The beagle, an introduction

Although there is no documentation pertaining to the Beagle’s origin, it’s believed that there were packs of hounds in England before the Roman times. These dogs were the seed for modern scent hounds. During the 18th century, fox hunting became popular and Beagles were bred by using Buckhounds and Foxhounds; however, the result of crossing the two breeds created a less than perfect form of Beagles. In the United States, prior to 1860, Beagles were hunting hounds that resembled Dachshunds but they lacked in variety. Then, in 1860 well-bred dogs from England arrived in America to breed the alpha Beagle that we have today.

Beagles resemble English Foxhounds but with broad, slightly rounded heads and short square snouts. They’re small, sturdy, box-shaped hounds. Their hair is easy to care for as it’s sleek and short. Beagles can come in any hound colors but most of them are tri-colored: white with big spots of brown and black. Since Beagles are hunting dogs, their black noses have nice full nostrils. They have floppy ears and either hazel or brown eyes. They normally have long semi-thick tails. There are two different height classes for beagles, one is 13-16 inches and the other is under 13 inches. They usually weigh between 20-25 pounds.

Beagles are gentle, sweet, jolly, protective, and loving. These happy-go-lucky dogs walk around wagging their tails constantly. They’re brave and intelligent. They’re social animals but unless they have been specifically trained, they shouldn’t be left alone with non-canine animals. However, they’re wonderful with little children, often acting as a protector. Beagles are very smart and they require firm training. They don’t like being left alone. Beagles have a loud distinguishing howl, particularly when they’re hunting. This is great for hunters but may be disturbing for families and neighbors. Since they’re hunting dogs by nature, they follow their noses and may wander off if they’re not fenced in.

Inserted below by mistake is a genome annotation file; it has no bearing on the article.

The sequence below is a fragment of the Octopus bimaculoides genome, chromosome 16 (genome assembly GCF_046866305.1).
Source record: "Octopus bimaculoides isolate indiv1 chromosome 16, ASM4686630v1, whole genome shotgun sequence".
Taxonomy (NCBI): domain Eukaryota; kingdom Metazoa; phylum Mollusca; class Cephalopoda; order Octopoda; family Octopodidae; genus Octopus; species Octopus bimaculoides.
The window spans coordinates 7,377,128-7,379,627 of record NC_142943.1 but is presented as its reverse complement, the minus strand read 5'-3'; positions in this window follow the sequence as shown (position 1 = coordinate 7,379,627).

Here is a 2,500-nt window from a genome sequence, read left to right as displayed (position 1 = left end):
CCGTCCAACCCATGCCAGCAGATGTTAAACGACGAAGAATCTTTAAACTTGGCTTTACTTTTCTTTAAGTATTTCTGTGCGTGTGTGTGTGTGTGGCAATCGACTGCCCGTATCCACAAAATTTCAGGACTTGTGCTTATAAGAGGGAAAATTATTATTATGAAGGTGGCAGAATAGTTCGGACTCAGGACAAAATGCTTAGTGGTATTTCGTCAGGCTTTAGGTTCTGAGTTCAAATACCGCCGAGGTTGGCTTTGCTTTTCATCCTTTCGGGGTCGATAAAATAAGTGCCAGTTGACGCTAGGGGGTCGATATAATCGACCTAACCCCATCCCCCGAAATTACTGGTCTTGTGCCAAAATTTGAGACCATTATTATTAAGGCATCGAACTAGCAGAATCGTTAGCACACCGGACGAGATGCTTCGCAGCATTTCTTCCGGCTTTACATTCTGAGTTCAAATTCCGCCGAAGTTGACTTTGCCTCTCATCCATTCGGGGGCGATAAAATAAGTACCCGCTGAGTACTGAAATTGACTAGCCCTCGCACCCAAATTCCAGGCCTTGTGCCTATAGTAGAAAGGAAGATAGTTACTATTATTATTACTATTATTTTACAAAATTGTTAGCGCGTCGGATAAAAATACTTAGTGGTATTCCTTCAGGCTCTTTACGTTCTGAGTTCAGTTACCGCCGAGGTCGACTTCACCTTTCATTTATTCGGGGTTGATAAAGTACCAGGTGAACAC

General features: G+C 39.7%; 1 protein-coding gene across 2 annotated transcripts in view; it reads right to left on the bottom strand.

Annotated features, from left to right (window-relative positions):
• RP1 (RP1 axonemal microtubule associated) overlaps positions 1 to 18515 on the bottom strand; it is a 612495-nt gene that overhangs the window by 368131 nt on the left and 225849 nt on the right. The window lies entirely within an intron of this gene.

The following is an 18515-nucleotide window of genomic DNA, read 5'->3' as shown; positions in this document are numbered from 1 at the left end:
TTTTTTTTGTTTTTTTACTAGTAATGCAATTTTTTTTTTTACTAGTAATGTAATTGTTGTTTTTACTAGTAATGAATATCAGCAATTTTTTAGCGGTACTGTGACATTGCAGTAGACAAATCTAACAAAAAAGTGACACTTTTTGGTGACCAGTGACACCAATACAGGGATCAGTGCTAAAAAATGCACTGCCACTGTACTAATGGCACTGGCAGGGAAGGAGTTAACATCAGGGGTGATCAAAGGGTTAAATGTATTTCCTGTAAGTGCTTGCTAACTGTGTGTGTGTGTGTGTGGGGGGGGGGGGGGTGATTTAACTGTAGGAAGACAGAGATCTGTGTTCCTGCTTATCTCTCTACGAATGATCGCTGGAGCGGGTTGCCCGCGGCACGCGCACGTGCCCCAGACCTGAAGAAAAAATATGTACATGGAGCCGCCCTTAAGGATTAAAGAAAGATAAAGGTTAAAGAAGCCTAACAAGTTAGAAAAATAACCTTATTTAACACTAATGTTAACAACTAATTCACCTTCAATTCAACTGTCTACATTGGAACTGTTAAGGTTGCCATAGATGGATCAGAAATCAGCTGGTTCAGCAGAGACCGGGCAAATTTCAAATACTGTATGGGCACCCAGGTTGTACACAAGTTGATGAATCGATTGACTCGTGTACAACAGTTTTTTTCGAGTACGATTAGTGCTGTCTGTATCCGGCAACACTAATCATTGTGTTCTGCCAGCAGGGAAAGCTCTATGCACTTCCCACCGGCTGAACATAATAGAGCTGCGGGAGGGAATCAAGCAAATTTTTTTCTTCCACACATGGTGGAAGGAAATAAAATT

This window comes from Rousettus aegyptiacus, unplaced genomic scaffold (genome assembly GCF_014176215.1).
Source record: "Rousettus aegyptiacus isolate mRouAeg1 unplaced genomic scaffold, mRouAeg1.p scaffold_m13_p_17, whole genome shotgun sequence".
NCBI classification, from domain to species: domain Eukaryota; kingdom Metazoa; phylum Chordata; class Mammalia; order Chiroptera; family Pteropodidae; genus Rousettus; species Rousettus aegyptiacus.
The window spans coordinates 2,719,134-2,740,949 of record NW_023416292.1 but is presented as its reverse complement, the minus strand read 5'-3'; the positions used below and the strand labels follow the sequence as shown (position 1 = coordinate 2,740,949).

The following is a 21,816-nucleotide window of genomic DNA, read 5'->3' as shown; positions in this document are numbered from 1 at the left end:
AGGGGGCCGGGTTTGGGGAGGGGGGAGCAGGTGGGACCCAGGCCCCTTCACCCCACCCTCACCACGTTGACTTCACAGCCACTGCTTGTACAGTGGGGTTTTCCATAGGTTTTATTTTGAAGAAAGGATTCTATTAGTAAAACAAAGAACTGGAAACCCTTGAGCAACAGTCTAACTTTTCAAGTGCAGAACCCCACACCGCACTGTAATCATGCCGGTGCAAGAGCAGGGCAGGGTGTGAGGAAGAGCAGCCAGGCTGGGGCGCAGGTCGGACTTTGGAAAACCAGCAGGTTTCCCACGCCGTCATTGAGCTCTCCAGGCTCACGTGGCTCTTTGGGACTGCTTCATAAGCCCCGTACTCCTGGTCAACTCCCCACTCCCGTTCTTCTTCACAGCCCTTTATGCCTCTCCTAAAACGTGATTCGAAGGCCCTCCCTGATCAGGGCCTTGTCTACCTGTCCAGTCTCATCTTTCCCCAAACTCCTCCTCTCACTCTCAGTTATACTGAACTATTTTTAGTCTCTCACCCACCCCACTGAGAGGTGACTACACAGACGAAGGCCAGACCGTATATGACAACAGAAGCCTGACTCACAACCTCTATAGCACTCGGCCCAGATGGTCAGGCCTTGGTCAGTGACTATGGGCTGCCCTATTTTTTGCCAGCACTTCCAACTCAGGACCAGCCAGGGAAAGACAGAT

Sometimes Beagles are prone to heart disease, eye and back problems, and epilepsy. Epilepsy can be controlled with medication though. They are also prone to Chondroplasia (dwarfism). Since they have long floppy ears, sometimes Beagles get inner ear infections. If they’re not active, they’re prone to obesity because they’ll eat whatever food is available to them. Owners must keep this under control. Beagles also sometimes have reverse sneezing which is when they appear to be gasping for breath but they’re actually just drawing air in. This is not harmful to the dog.

Beagles are energetic and require plenty of exercise. Not only should they go on long daily walks but they should also have a large fenced yard to run around in. Beagles should always be leashed when they’re being walked because otherwise they may follow their noses and wander off. Beagles are mild shedders and require minimum grooming.

They do not have special needs with regards to care, just a small dog bed, a couple of bowls and a variety of small dog toys and they will be all set.